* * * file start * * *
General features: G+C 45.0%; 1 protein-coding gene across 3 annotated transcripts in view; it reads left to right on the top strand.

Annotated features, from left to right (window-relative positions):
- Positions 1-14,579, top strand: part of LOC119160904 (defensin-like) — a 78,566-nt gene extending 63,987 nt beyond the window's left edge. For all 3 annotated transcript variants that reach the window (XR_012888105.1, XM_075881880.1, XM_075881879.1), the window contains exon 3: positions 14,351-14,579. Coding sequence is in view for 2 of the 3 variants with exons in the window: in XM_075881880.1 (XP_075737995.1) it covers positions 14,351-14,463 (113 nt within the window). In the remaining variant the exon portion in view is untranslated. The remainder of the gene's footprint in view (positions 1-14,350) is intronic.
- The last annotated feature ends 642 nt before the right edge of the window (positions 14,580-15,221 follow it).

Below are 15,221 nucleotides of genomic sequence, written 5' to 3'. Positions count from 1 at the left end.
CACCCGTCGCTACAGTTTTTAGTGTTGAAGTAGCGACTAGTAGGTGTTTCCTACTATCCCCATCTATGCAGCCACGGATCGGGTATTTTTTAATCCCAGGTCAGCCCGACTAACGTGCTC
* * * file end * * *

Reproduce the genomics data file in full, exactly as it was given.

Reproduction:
General features: G+C 45.0%; 1 protein-coding gene across 3 annotated transcripts in view; it reads left to right on the top strand.

Annotated features, from left to right (window-relative positions):
- Positions 1-14,579, top strand: part of LOC119160904 (defensin-like) — a 78,566-nt gene extending 63,987 nt beyond the window's left edge. For all 3 annotated transcript variants that reach the window (XR_012888105.1, XM_075881880.1, XM_075881879.1), the window contains exon 3: positions 14,351-14,579. Coding sequence is in view for 2 of the 3 variants with exons in the window: in XM_075881880.1 (XP_075737995.1) it covers positions 14,351-14,463 (113 nt within the window). In the remaining variant the exon portion in view is untranslated. The remainder of the gene's footprint in view (positions 1-14,350) is intronic.
- The last annotated feature ends 642 nt before the right edge of the window (positions 14,580-15,221 follow it).

Below are 15,221 nucleotides of genomic sequence, written 5' to 3'. Positions count from 1 at the left end.
CACCCGTCGCTACAGTTTTTAGTGTTGAAGTAGCGACTAGTAGGTGTTTCCTACTATCCCCATCTATGCAGCCACGGATCGGGTATTTTTTAATCCCAGGTCAGCCCGACTAACGTGCTC